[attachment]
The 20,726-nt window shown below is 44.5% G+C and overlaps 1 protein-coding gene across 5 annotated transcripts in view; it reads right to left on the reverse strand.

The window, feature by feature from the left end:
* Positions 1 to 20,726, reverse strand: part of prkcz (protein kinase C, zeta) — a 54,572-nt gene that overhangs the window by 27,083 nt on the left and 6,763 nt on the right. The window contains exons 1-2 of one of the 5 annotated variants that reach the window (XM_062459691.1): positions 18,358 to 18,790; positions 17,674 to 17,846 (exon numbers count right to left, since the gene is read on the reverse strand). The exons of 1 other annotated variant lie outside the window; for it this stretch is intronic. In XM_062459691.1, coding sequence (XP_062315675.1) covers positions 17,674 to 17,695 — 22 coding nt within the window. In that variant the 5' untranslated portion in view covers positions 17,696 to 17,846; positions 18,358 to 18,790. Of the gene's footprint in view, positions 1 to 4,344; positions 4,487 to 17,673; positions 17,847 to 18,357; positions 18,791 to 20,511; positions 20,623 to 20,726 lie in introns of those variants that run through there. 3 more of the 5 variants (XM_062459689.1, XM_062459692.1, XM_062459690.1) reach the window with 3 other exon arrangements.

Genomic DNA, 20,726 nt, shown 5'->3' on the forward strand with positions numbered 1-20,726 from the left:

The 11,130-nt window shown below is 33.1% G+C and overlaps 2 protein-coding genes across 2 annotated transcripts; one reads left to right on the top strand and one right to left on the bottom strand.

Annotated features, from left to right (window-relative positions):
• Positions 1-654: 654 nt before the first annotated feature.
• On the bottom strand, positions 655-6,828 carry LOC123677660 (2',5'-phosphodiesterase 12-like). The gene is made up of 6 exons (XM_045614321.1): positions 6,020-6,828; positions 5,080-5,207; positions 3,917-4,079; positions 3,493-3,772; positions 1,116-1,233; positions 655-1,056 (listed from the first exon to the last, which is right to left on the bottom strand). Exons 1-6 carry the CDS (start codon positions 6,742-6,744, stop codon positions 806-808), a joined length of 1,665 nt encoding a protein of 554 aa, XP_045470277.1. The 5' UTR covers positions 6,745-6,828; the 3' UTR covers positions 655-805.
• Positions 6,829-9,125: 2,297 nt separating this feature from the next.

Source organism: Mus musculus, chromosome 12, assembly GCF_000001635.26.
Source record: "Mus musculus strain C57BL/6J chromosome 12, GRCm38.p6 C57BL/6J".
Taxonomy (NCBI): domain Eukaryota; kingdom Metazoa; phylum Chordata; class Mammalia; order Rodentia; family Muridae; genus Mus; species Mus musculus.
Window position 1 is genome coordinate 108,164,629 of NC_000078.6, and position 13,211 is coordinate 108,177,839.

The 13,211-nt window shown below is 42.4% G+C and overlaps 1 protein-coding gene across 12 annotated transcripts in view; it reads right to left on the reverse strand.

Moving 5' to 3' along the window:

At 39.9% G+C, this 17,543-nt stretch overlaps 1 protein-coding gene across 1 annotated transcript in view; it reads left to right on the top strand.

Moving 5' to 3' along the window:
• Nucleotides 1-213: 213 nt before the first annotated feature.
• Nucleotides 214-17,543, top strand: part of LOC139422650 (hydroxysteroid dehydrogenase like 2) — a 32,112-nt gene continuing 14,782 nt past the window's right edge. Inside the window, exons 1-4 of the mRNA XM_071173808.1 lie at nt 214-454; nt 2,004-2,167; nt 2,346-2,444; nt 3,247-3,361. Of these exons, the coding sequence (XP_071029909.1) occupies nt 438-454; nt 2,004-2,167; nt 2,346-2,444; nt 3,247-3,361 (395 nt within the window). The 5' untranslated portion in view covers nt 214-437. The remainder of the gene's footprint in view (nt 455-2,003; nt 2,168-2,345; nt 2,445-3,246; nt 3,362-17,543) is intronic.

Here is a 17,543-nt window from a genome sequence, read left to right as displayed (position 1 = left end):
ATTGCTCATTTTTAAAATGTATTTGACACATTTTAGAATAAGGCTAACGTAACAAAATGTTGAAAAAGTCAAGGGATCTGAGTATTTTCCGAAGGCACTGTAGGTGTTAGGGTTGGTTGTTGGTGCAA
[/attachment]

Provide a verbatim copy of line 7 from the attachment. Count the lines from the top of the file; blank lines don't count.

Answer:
• Positions 1-654: 654 nt before the first annotated feature.